Coffee in the last few years has really stormed the world as a beverage that has been ingrained into our lives. It was only forty or fifty years ago that coffee seemed to be on the decline. I was briefly in the business at the time and product quality was hardly an issue; it was all about who had the best price. Then brilliant marketers took the product, reinvented the coffee shop concept, and by the 1990s coffee was on the upswing. Today coffee is the most popular drink in the world.
But other than the fact that many people love the taste, it gives us a caffeine kick and can be combined with an infinite number of enhancers to provide a variety of beverages. But is it truly good for our health? Right now it depends on what report you read. It seems on a weekly basis there are conflicting reports as to the effects coffee has on the human system. Almost all reports do not deny that drinking more than about four cups a day is harmful for most people.
Now we have another beverage that’s been around for centuries but has the start of a trend toward taking on coffee as the world’s number one beverage. There are probably more choices from the tea family as with coffee, especially if you throw in the herbal tea varieties. Most of us prefer that robust power of coffee to tea, but at least certain types of tea have unmistakable ingredients that will make you healthier.
If you want to zero in on one type of tea that is above the others, green tea would be your drink of choice. It is abundant in what has been called nature’s miracle compound: catechins. Its fantastic antioxidant properties help with digestion, fights viruses and protects the liver and brain from oxidation. They are important in combating aging diseases like cancer and Alzheimer’s disease. Not the least of the interesting findings is how it can have an effect on fat metabolizing. As we age anything natural we can take to burn fat is worth it.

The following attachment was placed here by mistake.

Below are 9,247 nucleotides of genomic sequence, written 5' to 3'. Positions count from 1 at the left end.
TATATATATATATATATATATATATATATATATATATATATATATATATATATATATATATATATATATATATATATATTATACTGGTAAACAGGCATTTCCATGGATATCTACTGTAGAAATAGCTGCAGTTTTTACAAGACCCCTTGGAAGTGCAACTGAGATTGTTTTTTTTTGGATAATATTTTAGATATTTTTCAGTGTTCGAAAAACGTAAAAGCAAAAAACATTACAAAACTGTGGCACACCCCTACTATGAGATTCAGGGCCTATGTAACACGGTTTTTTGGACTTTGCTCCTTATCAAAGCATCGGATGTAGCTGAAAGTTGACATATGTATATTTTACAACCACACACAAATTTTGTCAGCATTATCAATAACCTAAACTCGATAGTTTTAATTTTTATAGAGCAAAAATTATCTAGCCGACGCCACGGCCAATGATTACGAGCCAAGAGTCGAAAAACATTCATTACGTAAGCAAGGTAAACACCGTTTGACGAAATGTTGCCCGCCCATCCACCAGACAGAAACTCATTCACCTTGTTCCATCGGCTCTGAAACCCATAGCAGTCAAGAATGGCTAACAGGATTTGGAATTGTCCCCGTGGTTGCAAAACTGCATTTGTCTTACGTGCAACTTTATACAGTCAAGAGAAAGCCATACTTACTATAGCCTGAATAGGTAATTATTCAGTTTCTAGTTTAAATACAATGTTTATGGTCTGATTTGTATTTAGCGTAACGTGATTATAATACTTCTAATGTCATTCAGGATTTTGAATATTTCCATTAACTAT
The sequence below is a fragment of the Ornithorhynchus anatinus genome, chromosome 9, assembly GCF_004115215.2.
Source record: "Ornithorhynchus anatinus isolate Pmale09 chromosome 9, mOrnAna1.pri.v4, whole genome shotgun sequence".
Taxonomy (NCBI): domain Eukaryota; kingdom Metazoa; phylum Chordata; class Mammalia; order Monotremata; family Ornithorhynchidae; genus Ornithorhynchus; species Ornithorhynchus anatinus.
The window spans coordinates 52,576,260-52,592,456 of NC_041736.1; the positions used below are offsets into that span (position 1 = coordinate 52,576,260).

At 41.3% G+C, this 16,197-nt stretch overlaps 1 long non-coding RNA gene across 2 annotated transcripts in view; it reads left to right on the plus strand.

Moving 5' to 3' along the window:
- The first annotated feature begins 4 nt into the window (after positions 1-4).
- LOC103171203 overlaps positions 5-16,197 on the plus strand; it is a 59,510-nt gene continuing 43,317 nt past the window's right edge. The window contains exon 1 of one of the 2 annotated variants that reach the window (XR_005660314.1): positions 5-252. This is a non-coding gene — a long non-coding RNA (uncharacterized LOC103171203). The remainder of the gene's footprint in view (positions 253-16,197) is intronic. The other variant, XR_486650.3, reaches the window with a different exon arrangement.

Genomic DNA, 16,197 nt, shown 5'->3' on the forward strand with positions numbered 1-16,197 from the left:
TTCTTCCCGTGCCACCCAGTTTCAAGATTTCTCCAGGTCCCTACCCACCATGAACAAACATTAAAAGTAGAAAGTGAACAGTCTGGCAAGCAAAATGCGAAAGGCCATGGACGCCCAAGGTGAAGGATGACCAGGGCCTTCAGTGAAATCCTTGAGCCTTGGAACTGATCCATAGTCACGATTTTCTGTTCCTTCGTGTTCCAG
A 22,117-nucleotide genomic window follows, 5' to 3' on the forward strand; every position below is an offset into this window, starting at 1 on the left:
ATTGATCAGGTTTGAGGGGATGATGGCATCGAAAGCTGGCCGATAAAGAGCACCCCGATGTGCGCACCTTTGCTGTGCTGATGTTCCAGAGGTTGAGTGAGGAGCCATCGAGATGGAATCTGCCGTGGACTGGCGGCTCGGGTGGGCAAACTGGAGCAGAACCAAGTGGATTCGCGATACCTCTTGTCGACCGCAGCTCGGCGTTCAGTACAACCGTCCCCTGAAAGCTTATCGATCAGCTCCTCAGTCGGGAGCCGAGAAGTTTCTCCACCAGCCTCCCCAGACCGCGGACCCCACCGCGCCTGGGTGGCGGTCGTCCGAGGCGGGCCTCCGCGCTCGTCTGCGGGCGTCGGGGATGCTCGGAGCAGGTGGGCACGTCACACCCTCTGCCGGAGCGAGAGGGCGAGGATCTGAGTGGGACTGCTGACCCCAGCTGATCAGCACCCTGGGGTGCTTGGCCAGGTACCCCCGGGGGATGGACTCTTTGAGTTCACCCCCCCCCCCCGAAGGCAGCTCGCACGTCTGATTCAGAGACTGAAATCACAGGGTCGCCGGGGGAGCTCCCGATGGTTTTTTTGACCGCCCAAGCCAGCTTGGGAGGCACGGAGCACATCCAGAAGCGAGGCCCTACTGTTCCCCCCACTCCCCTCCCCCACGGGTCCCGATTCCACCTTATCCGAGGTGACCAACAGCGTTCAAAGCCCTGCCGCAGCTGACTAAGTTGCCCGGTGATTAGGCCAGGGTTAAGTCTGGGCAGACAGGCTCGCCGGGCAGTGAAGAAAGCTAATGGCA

One other area that green tea and any tea for that matter can help is possibly a rather surprising area. There is still quite a lot of discussion as to what tea can do for muscle and joint pain, but a recent study has demonstrated some potential benefit. The reasoning for this goes along the following lines.
With intensive workouts microscopic tears develop in the muscles. This is the root of the muscle soreness and inflammation in the muscle tissues. It is thought that the antioxidant properties in all teas reduce oxidative stress, and that would directly impact on reducing inflammation. It is unclear with these tests just how much tea is necessary, but it does point out that the catechins in tea probably have some effect on muscle repair.
With the advent of tea bars opening in many areas of the United States in elsewhere, we may be in the beginning stages of another social trend. Personally, it may be hard for me to pry myself away from my coffee, I will be like many people looking into tea as another alternative